Benjamin Boone & Philip Levine, The Poetry of Jazz (Origin) 
Jazz and poetry have had strong interconnections for many decades, including 1950s collaborations between bebop musicians and beat poets. More recently, there have been collaborations between former U.S. Poet Laureate Robert Pinsky and pianist Laurence Hobgood, as well as Amiri Baraka and saxophonist David Murray. The latest to emerge was last month’s release of The Poetry of Jazz, a collaboration between late Pulitzer Prize-winning poet Philip Levine and saxophonist/composer Benjamin Boone.

The recording was completed a year before Levine’s death in 2015. It features the former U.S. Poet Laureate reading 14 of his works to compositions and improvisations by Boone and his band. Most often, the musicians are adding appropriate accents, colors and responses to Levine’s vivid narration. Four of the works are jazz-inspired. They include poems written in homage to Sonny Rollins (“The Unknowable”), Clifford Brown (“I Remember Clifford”), John Coltrane (“Soloing”) and Charlie Parker (“Call It Music”), featuring Chris Potter, Tom Harrell, Branford Marsalis and Greg Osby respectively. The project was developed when Boone and Levine were fellow professors at Cal State-Fresno. This is a gem.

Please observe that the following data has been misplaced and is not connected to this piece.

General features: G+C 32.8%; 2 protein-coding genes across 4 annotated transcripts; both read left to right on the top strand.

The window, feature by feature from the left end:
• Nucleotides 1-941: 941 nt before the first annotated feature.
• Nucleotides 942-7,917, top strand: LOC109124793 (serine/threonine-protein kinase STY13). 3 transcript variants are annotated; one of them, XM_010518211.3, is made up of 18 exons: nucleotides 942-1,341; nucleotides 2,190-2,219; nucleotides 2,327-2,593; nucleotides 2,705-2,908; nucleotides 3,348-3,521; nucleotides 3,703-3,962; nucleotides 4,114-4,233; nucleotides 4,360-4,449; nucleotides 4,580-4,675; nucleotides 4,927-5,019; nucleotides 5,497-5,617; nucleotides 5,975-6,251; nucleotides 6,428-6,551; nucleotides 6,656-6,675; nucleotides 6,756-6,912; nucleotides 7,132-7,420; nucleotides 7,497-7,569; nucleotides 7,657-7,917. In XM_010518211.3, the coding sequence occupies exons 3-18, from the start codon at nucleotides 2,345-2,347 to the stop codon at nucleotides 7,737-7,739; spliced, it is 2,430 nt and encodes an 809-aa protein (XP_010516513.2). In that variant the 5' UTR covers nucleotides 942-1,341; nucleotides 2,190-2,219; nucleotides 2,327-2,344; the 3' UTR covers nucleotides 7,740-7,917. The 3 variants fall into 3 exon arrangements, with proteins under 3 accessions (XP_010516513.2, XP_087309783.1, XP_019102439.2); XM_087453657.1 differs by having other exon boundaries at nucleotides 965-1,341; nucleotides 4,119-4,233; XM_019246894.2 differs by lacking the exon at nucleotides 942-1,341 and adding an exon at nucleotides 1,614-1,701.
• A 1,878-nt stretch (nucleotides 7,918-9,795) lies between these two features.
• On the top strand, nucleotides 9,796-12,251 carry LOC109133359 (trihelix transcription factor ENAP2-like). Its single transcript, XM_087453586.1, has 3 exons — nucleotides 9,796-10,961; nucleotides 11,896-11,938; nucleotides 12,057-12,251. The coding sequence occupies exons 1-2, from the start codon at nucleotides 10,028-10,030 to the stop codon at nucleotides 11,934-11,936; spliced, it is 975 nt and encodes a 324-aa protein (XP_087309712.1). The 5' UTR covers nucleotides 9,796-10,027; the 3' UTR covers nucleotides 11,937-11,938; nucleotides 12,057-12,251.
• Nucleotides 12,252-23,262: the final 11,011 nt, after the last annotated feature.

Roxy Coss, The Future is Female (Posi-Tone)